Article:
Attractions industry news

29 Nov 2018

Arts Council study shows Britain's commitment to sustainability as culture organisations reduce carbon footprint by 35 per cent

Britain's cultural organisations have shown their commitment to environmental sustainability over the last five years, with a new report showing reduced carbon emissions of more than a third during that period.

Called Sustaining Great Art and Culture, the new report from Arts Council England (ACE) showed that between the periods for 2012-2013 and 2017-2018, there was a 35 per cent decrease based on electricity and gas consumption – a reduction of more than 23,600 tonnes of carbon.

More than 600 National Portfolio Organisations (NPO) took part in the study, with 136 organisations consistently reporting data through the period. Each was asked to monitor their annual carbon footprint on top of developing environmental policies and action plans related to sustainability.

Among the core group of 136, there was a 23 per cent reduction in energy use over the five-year period, which the study said resulted in combined savings of £16.5m (US$21m, €18.5m).

Of those who took part in the study, more than three quarters said that focusing on sustainability had a wider impact, with new environmental policies helping to support and secure funding applications.

The report also suggested that as a result of the initiative, a "new creative ecology" has formed, with action changing the way the creative sector goes about its business.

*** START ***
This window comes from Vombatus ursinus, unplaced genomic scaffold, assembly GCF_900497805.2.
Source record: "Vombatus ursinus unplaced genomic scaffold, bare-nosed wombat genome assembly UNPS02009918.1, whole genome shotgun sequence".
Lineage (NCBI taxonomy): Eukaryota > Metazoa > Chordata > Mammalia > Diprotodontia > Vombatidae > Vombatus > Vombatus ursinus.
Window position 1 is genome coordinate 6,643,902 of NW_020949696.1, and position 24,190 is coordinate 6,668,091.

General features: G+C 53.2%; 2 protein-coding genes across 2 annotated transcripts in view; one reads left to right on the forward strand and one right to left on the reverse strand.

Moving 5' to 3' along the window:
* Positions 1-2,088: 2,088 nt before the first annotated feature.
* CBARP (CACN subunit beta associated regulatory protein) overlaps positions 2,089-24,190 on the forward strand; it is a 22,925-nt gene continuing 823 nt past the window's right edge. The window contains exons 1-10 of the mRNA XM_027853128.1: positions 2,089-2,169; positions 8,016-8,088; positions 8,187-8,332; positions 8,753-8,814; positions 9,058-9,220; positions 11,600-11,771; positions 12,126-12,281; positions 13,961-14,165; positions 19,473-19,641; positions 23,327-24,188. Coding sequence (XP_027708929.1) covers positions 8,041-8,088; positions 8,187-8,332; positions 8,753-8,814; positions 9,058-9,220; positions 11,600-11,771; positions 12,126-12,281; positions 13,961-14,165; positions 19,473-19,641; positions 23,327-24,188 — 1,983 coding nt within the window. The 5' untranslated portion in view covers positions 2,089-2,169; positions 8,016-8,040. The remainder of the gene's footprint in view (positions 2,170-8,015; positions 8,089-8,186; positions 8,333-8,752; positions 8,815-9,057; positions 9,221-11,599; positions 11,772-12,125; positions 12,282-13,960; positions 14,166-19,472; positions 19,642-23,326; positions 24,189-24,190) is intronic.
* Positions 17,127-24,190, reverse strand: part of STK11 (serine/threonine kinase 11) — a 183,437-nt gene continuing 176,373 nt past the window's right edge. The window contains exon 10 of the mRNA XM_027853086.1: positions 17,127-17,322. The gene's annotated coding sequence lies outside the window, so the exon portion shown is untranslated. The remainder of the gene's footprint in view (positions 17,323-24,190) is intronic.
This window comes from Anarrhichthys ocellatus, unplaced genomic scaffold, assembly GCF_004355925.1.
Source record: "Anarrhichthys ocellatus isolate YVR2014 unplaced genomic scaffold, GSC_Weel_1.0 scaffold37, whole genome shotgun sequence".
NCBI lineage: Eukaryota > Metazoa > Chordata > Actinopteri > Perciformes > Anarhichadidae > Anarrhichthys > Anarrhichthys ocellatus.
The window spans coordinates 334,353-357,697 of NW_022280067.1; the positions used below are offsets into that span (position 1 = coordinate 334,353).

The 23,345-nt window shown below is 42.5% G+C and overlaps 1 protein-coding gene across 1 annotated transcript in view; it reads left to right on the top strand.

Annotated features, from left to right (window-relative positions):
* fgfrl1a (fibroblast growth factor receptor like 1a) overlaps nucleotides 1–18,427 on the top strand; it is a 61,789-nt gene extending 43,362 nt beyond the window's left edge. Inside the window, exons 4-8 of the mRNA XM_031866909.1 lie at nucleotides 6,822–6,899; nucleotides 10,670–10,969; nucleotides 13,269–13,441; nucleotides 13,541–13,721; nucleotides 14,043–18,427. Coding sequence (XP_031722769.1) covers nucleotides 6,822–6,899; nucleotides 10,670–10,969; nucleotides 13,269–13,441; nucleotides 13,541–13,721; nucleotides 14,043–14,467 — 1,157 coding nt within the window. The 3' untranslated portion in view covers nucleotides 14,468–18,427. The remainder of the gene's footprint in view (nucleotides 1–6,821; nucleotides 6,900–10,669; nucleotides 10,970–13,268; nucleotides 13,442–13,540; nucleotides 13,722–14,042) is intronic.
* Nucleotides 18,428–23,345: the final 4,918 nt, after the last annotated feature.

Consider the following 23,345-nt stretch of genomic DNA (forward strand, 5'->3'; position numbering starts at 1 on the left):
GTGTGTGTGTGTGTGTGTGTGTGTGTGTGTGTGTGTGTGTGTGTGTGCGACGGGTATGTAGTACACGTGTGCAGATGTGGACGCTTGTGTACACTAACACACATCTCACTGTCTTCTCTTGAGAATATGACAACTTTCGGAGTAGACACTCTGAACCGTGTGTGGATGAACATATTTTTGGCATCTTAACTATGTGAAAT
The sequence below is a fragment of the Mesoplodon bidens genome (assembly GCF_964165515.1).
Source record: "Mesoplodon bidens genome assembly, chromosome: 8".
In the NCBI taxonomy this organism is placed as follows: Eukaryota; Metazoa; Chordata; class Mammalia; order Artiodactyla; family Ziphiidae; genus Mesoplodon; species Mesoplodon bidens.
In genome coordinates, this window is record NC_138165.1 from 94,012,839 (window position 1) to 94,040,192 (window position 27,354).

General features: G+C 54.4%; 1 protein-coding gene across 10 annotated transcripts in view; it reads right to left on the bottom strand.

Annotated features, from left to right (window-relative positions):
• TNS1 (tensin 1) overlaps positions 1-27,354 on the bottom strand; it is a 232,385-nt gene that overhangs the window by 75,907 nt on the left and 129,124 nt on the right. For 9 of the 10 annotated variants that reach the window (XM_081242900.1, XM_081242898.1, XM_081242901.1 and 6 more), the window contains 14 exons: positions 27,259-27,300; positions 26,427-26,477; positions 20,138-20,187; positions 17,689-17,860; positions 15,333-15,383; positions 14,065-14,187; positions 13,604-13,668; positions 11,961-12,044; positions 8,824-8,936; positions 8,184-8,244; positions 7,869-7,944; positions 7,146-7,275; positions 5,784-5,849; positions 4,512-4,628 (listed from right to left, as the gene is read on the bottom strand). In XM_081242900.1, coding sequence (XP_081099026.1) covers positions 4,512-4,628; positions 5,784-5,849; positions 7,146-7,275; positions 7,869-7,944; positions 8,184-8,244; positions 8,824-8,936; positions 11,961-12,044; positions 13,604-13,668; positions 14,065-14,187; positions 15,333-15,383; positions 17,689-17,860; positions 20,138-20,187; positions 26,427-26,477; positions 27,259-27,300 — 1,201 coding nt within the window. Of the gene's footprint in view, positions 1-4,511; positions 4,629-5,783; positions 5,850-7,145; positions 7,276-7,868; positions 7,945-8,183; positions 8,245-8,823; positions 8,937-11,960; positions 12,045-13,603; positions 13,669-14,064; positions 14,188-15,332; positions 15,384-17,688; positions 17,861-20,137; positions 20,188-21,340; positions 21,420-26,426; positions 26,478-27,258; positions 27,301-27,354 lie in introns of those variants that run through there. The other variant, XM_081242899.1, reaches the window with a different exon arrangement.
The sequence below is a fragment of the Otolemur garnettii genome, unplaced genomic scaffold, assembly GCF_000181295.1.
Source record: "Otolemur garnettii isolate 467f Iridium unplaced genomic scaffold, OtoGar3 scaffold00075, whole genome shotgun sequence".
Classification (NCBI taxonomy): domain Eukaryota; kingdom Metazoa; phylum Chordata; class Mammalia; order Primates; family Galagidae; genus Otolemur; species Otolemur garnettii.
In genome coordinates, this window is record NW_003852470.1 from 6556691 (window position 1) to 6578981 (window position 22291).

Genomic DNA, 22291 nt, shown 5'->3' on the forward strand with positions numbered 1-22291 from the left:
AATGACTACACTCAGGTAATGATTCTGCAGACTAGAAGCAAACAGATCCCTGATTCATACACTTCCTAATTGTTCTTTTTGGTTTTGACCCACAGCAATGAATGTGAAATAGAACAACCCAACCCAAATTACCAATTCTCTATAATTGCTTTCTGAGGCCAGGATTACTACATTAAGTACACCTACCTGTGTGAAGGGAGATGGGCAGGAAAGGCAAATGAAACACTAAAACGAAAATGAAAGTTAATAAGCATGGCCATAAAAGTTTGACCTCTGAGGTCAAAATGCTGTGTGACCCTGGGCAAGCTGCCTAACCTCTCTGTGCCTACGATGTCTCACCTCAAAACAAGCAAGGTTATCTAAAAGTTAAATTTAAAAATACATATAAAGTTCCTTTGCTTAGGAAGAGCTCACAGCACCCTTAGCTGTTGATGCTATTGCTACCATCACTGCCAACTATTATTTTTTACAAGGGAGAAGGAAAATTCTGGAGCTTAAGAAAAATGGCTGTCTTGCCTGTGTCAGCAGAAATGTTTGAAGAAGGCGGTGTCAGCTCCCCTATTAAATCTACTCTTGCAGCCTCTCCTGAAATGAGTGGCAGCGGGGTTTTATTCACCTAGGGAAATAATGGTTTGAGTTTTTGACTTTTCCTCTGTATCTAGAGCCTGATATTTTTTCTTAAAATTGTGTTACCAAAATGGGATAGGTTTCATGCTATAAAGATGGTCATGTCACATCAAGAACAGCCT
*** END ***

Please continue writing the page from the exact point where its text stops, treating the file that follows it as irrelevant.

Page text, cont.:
"New priorities, practices, skills and investment are kick-starting a new creative ecology, which is generating jobs and driving demand for greener products and services," said the report.

"Organisations are demonstrating that everything is connected: activities to reduce electricity use engage audiences with environmental issues, improve staff wellbeing and foster collaboration to procure clean energy – in short, everything is driving a new creative ecology."

Reports from the NPO's were largely positive, with 88 per cent saying it could make a difference for the sector and 71 per cent saying the action plans had brought a recognisable change.

"One of our priorities is to help improve the all-around resilience of arts and cultural organisations," said ACE chair, Nicholas Serota.

"As the findings show, environmental action isn’t just responsible, it makes economic sense.

"Changing the way things are done is never easy, but the ACE Environmental Programme has shown that creative thinking and hard work can bring results. There's much more to be done, but I know the sector will continue to promote innovative ways that will help us to build an environmentally sustainable future."

To read the full report, click here

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